VACCINATION is one of science’s modern miracles, drastically reducing the number of people becoming seriously ill, disabled or dying from contagious diseases.

As was evident in 1999, when Andrew Wakefield published his inaccurate study on the MMR jab’s link to autism, any sort of doubts regarding vaccination can have an instant and detrimental effect on their uptake.

In the age of the internet and social media, it is frightening to see the rising number of pages and sites dedicated to promoting myths about the dangers of vaccination. Some even compare immunisation to child abuse.

What could be considered more dangerous to children, and not just our own, is not having them immunised. Herd immunity, whereby those who are unvaccinated or have lowered immune systems are protected by those who have received jabs, is an essential part of public health. Without it, diseases spread like wildfire.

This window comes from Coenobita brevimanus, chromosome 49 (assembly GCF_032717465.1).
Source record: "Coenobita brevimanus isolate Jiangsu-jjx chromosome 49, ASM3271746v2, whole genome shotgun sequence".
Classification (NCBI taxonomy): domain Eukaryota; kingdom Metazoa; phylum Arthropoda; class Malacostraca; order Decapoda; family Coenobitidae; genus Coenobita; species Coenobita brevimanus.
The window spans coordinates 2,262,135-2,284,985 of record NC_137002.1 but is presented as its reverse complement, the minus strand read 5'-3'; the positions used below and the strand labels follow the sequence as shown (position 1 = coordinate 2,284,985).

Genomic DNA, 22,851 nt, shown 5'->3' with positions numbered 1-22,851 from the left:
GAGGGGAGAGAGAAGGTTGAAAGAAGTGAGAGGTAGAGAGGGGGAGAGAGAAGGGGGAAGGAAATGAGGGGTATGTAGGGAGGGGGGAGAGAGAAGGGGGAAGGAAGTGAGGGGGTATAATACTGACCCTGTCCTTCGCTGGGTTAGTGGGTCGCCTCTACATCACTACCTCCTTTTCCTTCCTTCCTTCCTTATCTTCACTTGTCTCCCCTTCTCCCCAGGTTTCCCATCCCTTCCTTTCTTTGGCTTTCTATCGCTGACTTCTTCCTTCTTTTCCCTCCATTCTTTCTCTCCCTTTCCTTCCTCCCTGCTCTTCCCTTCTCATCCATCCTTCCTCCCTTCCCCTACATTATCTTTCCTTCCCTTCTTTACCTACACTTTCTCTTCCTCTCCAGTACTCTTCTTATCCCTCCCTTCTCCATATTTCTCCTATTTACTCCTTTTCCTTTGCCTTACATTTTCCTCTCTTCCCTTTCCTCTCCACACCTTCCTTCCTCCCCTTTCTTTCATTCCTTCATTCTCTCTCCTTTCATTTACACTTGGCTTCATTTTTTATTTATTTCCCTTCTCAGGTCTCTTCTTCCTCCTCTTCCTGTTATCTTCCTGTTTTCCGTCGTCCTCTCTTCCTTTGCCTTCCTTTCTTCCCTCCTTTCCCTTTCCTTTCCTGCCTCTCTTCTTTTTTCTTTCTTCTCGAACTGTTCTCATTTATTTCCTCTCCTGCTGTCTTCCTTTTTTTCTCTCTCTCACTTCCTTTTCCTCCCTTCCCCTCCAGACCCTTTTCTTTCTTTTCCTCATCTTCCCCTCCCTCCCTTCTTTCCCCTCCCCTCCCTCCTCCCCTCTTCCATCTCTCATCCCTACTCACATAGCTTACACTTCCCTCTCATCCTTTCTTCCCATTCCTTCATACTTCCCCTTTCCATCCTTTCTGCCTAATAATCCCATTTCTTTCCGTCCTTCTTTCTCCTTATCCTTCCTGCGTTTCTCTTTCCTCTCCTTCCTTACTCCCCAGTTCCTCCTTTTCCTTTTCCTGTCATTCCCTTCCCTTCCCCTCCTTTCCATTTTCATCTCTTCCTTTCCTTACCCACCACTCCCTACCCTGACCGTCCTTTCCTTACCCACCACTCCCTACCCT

These stark warnings from healthcare professionals are not simply scare stories. Take a look at England and Wales, where more than 900 confirmed cases of measles were registered last year – a disease that was nearly eradicated in the UK in 2016.

In some countries children and their parents are crying out for vaccinations but have simply no means to afford them or to access them. We should be thankful and grateful that we live in a country that puts healthcare on top of the priority list and provides these life-saving treatments to all. It is now imperative that the public shun the social media scare-tactics and listen to science, before we have a real crisis on our hands.